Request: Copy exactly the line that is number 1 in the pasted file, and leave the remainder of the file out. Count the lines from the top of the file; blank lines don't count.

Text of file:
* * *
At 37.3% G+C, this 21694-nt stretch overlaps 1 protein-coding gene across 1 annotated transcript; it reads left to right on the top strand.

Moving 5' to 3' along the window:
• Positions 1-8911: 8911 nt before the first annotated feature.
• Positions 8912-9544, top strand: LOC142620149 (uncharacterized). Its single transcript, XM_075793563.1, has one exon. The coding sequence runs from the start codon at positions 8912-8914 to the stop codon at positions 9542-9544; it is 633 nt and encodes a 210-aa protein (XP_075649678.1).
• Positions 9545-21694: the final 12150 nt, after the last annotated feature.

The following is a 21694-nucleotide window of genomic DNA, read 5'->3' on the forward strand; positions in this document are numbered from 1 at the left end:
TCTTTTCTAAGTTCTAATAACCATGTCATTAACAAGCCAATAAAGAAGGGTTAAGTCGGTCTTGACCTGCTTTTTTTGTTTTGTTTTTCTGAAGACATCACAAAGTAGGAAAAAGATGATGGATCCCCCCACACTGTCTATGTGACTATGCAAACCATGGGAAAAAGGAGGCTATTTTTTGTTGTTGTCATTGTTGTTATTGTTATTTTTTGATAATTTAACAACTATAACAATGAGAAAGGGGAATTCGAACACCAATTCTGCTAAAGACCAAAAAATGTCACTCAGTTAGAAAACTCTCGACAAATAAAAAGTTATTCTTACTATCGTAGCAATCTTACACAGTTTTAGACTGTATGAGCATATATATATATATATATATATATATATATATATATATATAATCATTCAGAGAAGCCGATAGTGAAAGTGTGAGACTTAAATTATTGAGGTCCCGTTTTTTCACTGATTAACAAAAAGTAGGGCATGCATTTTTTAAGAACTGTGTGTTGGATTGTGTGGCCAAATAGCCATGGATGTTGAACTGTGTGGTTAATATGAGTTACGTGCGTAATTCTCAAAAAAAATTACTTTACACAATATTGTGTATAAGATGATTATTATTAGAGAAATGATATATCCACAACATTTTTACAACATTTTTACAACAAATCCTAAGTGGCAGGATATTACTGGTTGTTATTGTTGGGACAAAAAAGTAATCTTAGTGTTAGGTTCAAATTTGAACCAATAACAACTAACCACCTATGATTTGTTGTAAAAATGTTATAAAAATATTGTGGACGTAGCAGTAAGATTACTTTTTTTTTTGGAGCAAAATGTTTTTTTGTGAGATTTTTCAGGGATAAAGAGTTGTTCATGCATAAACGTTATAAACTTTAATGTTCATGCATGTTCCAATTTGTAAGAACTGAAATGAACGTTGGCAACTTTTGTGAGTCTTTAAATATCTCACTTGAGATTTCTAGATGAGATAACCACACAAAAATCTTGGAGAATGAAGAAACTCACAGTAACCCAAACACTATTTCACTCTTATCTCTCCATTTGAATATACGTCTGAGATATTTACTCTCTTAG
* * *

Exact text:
At 37.3% G+C, this 21694-nt stretch overlaps 1 protein-coding gene across 1 annotated transcript; it reads left to right on the top strand.